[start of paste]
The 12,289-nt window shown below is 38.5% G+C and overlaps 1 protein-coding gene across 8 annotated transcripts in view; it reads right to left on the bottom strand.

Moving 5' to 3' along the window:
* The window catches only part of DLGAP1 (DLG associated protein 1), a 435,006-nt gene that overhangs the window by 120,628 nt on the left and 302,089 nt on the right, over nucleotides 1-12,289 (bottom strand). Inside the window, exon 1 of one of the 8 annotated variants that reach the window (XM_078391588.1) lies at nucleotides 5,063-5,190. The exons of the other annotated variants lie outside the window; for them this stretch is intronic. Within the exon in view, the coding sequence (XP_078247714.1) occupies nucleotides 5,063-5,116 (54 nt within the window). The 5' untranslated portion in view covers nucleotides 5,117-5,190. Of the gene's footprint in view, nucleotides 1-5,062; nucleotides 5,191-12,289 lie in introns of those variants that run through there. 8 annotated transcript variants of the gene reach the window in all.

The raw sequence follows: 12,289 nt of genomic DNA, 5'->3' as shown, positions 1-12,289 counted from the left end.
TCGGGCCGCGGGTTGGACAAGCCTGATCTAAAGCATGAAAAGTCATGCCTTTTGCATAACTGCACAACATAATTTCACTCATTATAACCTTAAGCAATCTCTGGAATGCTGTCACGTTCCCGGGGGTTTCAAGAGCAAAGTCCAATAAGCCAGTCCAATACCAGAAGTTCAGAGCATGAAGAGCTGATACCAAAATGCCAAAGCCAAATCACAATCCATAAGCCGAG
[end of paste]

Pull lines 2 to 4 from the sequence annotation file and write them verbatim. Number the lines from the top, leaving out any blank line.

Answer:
Moving 5' to 3' along the window:
* The window catches only part of DLGAP1 (DLG associated protein 1), a 435,006-nt gene that overhangs the window by 120,628 nt on the left and 302,089 nt on the right, over nucleotides 1-12,289 (bottom strand). Inside the window, exon 1 of one of the 8 annotated variants that reach the window (XM_078391588.1) lies at nucleotides 5,063-5,190. The exons of the other annotated variants lie outside the window; for them this stretch is intronic. Within the exon in view, the coding sequence (XP_078247714.1) occupies nucleotides 5,063-5,116 (54 nt within the window). The 5' untranslated portion in view covers nucleotides 5,117-5,190. Of the gene's footprint in view, nucleotides 1-5,062; nucleotides 5,191-12,289 lie in introns of those variants that run through there. 8 annotated transcript variants of the gene reach the window in all.

The raw sequence follows: 12,289 nt of genomic DNA, 5'->3' as shown, positions 1-12,289 counted from the left end.